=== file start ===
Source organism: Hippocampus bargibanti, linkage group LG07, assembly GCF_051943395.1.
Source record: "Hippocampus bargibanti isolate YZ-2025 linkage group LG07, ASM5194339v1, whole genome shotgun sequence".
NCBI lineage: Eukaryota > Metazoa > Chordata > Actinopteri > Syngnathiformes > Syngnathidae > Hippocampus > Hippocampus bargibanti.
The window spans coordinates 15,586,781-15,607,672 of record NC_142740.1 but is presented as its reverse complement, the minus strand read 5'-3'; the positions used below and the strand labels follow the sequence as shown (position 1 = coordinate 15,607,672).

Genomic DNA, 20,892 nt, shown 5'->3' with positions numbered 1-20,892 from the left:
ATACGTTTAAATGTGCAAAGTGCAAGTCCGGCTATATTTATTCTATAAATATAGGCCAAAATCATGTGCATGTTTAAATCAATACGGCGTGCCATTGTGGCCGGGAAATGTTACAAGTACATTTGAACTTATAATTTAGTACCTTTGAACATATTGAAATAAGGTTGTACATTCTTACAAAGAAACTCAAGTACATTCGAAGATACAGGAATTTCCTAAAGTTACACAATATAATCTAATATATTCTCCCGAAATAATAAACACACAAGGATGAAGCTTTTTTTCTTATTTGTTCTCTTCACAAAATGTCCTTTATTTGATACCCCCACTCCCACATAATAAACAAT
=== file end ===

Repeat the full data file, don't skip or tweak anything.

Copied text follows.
Source organism: Hippocampus bargibanti, linkage group LG07, assembly GCF_051943395.1.
Source record: "Hippocampus bargibanti isolate YZ-2025 linkage group LG07, ASM5194339v1, whole genome shotgun sequence".
NCBI lineage: Eukaryota > Metazoa > Chordata > Actinopteri > Syngnathiformes > Syngnathidae > Hippocampus > Hippocampus bargibanti.
The window spans coordinates 15,586,781-15,607,672 of record NC_142740.1 but is presented as its reverse complement, the minus strand read 5'-3'; the positions used below and the strand labels follow the sequence as shown (position 1 = coordinate 15,607,672).

Genomic DNA, 20,892 nt, shown 5'->3' with positions numbered 1-20,892 from the left:
ATACGTTTAAATGTGCAAAGTGCAAGTCCGGCTATATTTATTCTATAAATATAGGCCAAAATCATGTGCATGTTTAAATCAATACGGCGTGCCATTGTGGCCGGGAAATGTTACAAGTACATTTGAACTTATAATTTAGTACCTTTGAACATATTGAAATAAGGTTGTACATTCTTACAAAGAAACTCAAGTACATTCGAAGATACAGGAATTTCCTAAAGTTACACAATATAATCTAATATATTCTCCCGAAATAATAAACACACAAGGATGAAGCTTTTTTTCTTATTTGTTCTCTTCACAAAATGTCCTTTATTTGATACCCCCACTCCCACATAATAAACAAT